Link: http://www.youtube.com/watch?v=v_UyVmITiYQ

I could write a small book about what I think of Google Wave, and I've not had the pleasure of trying it yet. Reading about it and watching a video on it was plenty to get me intrigued. If you don't have time to watch the awesome 80-minute video above (no, it's not because I'm a geek), which can be found at google.com/wave, then I invite you to visit Lifehacker to watch the focused & chopped-up summary-tidbits of the same video.


Google Wave is well on its way to becoming a paradigm-shifter. The approach behind Google Wave is best summarized into three categories: The first is Google Wave, the product, which Google creates, works on and eventually releases to the public as a web app. The second is Google Wave, the platform, which is a system in place for developers to get involved in and create things for. But the third aspect is Google Wave, the protocol, which is its existence as a web communication platform. Let me say that again, Google Wave is not just a wiki, email, a document management system and IM on steroids it is a product, a platform and a protocol ... all in one open-source in-browser application.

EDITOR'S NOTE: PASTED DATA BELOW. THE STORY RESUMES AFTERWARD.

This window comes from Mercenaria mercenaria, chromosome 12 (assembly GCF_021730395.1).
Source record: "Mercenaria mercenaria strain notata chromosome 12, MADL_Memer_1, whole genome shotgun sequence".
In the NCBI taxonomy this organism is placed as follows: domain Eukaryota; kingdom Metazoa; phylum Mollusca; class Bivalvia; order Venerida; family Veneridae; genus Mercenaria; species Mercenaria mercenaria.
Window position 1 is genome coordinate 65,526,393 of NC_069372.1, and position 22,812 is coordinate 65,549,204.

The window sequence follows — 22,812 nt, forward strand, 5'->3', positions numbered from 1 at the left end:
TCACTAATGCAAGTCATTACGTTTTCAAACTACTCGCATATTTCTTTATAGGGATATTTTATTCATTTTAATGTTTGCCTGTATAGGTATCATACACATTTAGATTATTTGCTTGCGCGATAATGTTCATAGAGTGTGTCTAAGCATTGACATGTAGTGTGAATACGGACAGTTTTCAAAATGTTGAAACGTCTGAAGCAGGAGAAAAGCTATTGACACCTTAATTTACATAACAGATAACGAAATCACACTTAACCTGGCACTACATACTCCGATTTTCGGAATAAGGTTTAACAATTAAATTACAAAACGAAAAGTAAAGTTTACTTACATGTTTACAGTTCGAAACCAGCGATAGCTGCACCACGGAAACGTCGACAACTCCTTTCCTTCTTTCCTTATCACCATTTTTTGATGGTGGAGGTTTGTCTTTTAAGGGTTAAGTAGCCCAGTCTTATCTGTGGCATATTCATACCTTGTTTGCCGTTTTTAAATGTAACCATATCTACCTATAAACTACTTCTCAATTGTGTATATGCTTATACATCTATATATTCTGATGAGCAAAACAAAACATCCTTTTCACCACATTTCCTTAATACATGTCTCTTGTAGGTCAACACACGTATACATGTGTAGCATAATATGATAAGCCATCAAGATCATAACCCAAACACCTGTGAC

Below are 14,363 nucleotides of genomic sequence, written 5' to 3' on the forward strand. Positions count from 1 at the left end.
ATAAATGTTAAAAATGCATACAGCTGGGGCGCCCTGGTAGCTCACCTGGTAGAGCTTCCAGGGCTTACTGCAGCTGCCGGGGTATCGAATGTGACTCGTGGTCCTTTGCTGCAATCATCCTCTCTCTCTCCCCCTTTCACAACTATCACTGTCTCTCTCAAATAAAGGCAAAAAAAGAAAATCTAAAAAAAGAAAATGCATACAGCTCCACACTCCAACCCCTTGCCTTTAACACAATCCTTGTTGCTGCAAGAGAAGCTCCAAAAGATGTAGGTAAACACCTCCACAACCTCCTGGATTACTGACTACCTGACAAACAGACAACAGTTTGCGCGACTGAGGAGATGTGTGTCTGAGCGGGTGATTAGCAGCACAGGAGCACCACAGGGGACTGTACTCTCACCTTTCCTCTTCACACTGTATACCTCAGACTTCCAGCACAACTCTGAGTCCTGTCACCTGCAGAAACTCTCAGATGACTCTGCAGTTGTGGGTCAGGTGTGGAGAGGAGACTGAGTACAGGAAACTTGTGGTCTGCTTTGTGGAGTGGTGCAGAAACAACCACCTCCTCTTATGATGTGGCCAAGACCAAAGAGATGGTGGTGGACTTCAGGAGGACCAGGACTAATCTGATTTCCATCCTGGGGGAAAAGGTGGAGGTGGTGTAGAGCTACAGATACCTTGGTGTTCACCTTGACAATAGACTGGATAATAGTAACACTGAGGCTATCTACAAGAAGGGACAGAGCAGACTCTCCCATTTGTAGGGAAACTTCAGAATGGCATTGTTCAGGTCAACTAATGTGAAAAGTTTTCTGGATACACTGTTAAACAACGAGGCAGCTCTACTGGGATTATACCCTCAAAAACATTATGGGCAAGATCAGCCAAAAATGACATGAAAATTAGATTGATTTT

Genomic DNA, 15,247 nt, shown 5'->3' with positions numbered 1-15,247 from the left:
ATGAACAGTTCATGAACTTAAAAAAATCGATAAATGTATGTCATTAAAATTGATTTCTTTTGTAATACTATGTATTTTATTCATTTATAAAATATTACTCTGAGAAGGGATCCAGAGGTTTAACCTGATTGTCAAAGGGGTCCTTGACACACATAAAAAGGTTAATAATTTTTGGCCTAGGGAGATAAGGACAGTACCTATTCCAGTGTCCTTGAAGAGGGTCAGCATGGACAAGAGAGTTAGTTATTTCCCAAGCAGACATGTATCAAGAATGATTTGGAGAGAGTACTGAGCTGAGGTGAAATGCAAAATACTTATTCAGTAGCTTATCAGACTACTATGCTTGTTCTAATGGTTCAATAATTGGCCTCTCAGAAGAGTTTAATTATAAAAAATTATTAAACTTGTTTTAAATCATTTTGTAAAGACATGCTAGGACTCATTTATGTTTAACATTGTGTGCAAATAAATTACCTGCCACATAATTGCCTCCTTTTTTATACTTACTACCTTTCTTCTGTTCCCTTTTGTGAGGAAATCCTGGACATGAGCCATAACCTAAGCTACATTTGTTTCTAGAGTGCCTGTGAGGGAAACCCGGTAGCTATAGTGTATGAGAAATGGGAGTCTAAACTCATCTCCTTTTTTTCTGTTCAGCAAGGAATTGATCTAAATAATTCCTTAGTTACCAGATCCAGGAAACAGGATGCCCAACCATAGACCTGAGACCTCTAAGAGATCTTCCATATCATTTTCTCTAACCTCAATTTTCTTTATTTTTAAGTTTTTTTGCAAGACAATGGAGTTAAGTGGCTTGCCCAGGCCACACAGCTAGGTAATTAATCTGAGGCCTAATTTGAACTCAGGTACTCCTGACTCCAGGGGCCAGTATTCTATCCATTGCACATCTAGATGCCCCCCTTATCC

All three parts are equally important, but for me personally, the protocol part is truly amazing. Like email (you can send an email from your Yahoo! account to someone who's got a Hotmail or Gmail account, for example), Google Wave has been developed as a standard that will be able to run on any server, so it won't belong to Google. Anyone will be able to run their own "Wave," and that Wave can compete with Google or do whatever it wants to. But since it's created as a standard protocol, different waves can talk to and understand each other.